Its been over 50 years since Rachel Carson’s Silent Spring captured the public’s concern on the effects pesticides have on plants and animals, especially humans. But it seems that our knowledge of the dangers of pesticides wanes rather than resonates in between major focusing events, allowing for the wide spread use of many concerning pesticides.
Same pest, different disease: in 1998, insecticides were sprayed throughout parts of Connecticut, including my own home, to save us from a dangerous outburst of West Nile virus found in mosquitos. It seems to be an unlikely coincidence that 95% of the lobsters in the Long Island Sound disappeared only one year after widespread insecticide spraying along the coast (4).
While researchers are still looking for the relationship between insecticides and dying lobsters, surely we would be more cautious in the way we use pesticides on crops. Today, many crops are painted (not sprayed) with one of many most widely used pesticides categorized as a neonicotinoid. These “highly toxic” pesticides, as the EPA describes them, are currently being researched for their role in Colony Collapse Disorder – the widespread decline in honeybee populations across America and Europe (2).
A study conducted by Professor David Goulson at the University of Sussex in the UK showed that colonies exposed to neonicotinoids collected 57% less pollen than control colonies. Furthermore, bees exposed to the pesticide brought back no pollen 23% more often or brought back 31% less pollen than control bees. Pollen is the main source of protein for honeybees and may explain the drastic decline in their populations (7).
The study has been criticized for exposing the bees to unrealistic levels of neonicotinoids and not modeling field conditions appropriately. Goulson retorted that the studies used to demonstrate the safety of neonicotinoids were conducted in a similar fashion (8). Regardless, it seems clear that these neurotoxins have negative effects on honeybees ability to pollinate, and are particularly concerning for commercial bees who are exposed to many different crops with various pesticides.
Insects pollinate three fourths of the world’s crops, and honeybees are a major contributor (7). In the US, commercial beekeepers are a crucial aspect of farming, especially for crops such as blueberries and cherries that are 90% pollinated by honeybees or almonds that are completely dependent (100 million colonies pollinate almonds in California). Apples, cranberries, melons, and broccoli are among other crops that utilize honeybee pollination (10).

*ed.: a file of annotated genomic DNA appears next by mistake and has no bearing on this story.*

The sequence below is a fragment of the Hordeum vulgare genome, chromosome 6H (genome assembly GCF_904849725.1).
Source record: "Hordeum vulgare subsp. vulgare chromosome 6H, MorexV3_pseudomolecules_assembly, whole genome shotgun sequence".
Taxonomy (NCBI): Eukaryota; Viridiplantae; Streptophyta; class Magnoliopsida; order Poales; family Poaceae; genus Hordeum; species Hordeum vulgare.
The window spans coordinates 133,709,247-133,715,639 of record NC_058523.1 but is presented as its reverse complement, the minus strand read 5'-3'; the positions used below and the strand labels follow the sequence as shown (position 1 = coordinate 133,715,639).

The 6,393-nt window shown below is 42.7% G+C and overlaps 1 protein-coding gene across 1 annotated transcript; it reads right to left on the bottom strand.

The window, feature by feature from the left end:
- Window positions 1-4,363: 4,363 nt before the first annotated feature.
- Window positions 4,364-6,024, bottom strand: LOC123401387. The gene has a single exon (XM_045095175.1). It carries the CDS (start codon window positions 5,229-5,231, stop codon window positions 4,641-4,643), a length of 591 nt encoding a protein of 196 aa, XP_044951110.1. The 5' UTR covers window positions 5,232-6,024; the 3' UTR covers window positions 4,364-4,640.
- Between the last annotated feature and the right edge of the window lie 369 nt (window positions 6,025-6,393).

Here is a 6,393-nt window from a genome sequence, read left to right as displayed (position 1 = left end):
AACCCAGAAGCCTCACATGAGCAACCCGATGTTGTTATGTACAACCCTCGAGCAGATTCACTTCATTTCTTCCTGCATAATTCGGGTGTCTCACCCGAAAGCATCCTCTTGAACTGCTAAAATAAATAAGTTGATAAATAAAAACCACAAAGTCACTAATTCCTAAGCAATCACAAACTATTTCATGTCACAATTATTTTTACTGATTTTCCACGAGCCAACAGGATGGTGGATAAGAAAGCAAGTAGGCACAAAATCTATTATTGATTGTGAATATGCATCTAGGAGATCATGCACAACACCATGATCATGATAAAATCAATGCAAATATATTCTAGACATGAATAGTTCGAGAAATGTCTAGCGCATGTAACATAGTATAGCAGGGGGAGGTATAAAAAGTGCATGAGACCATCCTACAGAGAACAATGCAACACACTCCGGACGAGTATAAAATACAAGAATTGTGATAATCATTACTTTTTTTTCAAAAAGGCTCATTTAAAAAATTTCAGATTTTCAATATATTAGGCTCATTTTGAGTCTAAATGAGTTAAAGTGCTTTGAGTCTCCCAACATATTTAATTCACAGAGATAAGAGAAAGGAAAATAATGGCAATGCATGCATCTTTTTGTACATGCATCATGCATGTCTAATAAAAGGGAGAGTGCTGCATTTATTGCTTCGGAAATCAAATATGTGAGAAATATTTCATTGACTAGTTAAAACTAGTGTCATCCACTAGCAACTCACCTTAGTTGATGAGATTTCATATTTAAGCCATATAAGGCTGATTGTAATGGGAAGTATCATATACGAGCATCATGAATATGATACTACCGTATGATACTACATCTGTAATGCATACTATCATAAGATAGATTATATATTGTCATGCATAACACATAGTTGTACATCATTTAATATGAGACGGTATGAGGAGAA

Forget the bees, let’s think about ourselves for once. Now if the prospect of a snack without almonds does not scare you, maybe these next facts will. The average citizen encounters 10 to 13 different pesticides everyday through food and drink (6). Pesticides are found in the fat cells of every human tested, in most rivers, in 90% of wells, and in the majority of groundwater (5). They increase the likelihood of a pregnant women’s children becoming obese and the American Academy of Pediatrics links pesticides to cancer and a handful of neurological conditions such as ADHD and autism (5).
But isn’t this old news?
Not surprisingly, the European Commission has restricted the use of neonicotinoids (the worlds most widely used pesticides) based on European Food Safety Authority research and has banned three types of them for over two years (1, 9). Also not surprisingly, the EPA acknowledges the dangers posed by neonicotinoids, but is not restricting their use until further research is conducted, citing the EFSA’s lack of risk management (1).
Despite the increased threat of neonicotinoids, many farmers are unable to choose if they want to use the pesticides because large companies sell them seeds that are already painted with neonicotinoids (8). The healthiest decision for consumers seems to be to buy organic. Organic crops use roughly 24% less pesticides than their genetically modified counterparts (5). While our individual choice may have little effect on the demand for GMO’s, it does have the power to improve our own health, and the health of our children. Certainly, the cost of non-organic food is substantially lower, but what you save now might be lost later in medical bills for you and your children, plus interest.
Unfortunately, the majority of Americans don’t have the luxury of choice. Furthermore, if individual choice will not instigate policy reform for crops painted with neonicotinoids, then there is little solace for collapsing honeybee colonies. A balance between the cost of food and the threats of pesticides such as neonicotinoids needs to be found in order to protect honeybees as well as ourselves and our children.